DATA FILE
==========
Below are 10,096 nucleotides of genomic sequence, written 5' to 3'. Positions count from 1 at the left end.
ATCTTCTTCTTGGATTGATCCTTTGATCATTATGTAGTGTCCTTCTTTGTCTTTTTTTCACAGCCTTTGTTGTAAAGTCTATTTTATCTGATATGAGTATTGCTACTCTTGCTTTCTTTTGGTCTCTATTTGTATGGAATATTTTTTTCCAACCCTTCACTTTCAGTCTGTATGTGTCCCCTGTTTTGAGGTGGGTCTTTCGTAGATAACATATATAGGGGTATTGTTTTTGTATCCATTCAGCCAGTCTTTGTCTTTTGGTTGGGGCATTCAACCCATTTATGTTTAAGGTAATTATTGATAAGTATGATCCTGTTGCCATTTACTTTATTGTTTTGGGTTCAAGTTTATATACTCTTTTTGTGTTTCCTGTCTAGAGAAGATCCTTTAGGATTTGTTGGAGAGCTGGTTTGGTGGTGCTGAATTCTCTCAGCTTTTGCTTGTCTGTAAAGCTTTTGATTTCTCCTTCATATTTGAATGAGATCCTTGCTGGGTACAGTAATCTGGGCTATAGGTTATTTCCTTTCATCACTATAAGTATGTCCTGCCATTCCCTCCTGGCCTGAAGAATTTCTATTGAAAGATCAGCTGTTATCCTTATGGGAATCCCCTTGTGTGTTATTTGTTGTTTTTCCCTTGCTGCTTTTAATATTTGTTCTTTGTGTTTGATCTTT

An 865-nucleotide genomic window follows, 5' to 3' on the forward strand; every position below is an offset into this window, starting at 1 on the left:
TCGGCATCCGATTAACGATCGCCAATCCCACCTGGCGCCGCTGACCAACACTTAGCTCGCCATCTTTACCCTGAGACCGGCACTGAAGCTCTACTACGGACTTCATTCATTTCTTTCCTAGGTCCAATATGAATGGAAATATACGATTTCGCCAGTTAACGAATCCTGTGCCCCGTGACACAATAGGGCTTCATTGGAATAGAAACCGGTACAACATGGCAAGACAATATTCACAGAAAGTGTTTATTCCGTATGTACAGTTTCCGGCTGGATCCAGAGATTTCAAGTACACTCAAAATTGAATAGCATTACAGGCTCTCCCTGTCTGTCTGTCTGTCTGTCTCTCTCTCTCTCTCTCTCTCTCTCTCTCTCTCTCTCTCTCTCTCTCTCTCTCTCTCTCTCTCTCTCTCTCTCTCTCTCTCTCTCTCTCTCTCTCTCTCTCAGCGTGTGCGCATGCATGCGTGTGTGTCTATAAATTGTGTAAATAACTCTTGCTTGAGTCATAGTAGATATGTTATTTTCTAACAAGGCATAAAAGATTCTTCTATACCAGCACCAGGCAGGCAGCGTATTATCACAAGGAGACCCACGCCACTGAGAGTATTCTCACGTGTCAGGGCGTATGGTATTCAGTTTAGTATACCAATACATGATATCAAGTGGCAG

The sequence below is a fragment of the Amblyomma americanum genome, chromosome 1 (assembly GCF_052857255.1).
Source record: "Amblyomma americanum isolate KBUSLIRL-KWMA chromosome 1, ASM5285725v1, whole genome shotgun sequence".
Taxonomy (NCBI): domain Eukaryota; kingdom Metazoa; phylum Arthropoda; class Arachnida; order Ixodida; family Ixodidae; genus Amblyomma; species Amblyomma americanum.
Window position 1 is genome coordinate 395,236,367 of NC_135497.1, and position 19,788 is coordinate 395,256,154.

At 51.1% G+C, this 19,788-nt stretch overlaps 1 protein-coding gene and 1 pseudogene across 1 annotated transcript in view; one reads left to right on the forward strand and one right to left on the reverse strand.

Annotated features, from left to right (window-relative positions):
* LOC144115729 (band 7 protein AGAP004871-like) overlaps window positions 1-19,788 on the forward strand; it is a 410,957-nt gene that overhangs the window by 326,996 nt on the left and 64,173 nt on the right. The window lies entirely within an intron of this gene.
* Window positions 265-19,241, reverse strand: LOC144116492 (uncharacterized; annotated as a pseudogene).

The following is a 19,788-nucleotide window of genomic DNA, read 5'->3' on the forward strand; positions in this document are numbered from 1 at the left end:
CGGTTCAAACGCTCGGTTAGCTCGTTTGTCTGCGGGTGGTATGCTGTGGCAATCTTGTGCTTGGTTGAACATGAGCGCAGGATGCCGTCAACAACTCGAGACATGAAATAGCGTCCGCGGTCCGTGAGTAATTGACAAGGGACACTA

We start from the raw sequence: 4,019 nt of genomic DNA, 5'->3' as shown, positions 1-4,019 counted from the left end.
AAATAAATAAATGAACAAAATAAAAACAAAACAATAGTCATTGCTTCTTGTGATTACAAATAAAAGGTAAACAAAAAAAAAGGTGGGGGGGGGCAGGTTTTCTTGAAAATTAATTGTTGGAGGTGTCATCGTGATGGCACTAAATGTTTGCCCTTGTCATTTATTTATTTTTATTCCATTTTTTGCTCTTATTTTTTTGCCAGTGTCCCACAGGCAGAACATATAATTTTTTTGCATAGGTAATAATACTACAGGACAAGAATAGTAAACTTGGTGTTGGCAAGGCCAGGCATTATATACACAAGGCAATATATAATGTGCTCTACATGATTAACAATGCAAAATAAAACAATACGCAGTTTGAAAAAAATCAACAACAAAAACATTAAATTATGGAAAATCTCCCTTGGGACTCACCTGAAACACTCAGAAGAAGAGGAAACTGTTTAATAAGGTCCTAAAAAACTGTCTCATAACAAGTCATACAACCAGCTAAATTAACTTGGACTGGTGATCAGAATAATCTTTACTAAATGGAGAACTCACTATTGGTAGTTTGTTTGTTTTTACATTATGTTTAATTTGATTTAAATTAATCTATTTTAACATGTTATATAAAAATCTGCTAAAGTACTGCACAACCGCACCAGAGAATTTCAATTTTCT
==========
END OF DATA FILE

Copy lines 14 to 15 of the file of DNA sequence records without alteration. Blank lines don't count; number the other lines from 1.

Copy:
CGGTTCAAACGCTCGGTTAGCTCGTTTGTCTGCGGGTGGTATGCTGTGGCAATCTTGTGCTTGGTTGAACATGAGCGCAGGATGCCGTCAACAACTCGAGACATGAAATAGCGTCCGCGGTCCGTGAGTAATTGACAAGGGACACTA

We start from the raw sequence: 4,019 nt of genomic DNA, 5'->3' as shown, positions 1-4,019 counted from the left end.